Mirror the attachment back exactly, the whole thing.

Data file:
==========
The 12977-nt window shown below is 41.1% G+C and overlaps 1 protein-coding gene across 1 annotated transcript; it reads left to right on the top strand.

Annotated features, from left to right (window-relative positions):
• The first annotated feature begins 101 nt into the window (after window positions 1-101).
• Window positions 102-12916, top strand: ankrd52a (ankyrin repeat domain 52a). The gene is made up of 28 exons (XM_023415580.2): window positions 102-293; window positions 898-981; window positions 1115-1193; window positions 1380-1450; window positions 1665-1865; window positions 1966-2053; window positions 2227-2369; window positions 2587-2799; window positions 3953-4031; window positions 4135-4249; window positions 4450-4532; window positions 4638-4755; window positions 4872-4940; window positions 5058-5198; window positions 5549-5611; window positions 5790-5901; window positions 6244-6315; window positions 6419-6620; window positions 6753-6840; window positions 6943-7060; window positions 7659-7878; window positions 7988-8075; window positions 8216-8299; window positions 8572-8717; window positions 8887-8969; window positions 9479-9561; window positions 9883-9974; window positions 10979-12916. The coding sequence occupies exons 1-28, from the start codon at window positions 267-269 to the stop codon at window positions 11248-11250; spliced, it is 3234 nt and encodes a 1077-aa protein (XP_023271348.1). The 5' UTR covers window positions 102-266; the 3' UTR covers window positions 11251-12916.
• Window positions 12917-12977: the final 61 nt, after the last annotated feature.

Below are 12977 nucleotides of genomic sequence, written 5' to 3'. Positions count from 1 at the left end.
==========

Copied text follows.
The 12977-nt window shown below is 41.1% G+C and overlaps 1 protein-coding gene across 1 annotated transcript; it reads left to right on the top strand.

Annotated features, from left to right (window-relative positions):
• The first annotated feature begins 101 nt into the window (after window positions 1-101).
• Window positions 102-12916, top strand: ankrd52a (ankyrin repeat domain 52a). The gene is made up of 28 exons (XM_023415580.2): window positions 102-293; window positions 898-981; window positions 1115-1193; window positions 1380-1450; window positions 1665-1865; window positions 1966-2053; window positions 2227-2369; window positions 2587-2799; window positions 3953-4031; window positions 4135-4249; window positions 4450-4532; window positions 4638-4755; window positions 4872-4940; window positions 5058-5198; window positions 5549-5611; window positions 5790-5901; window positions 6244-6315; window positions 6419-6620; window positions 6753-6840; window positions 6943-7060; window positions 7659-7878; window positions 7988-8075; window positions 8216-8299; window positions 8572-8717; window positions 8887-8969; window positions 9479-9561; window positions 9883-9974; window positions 10979-12916. The coding sequence occupies exons 1-28, from the start codon at window positions 267-269 to the stop codon at window positions 11248-11250; spliced, it is 3234 nt and encodes a 1077-aa protein (XP_023271348.1). The 5' UTR covers window positions 102-266; the 3' UTR covers window positions 11251-12916.
• Window positions 12917-12977: the final 61 nt, after the last annotated feature.

Below are 12977 nucleotides of genomic sequence, written 5' to 3'. Positions count from 1 at the left end.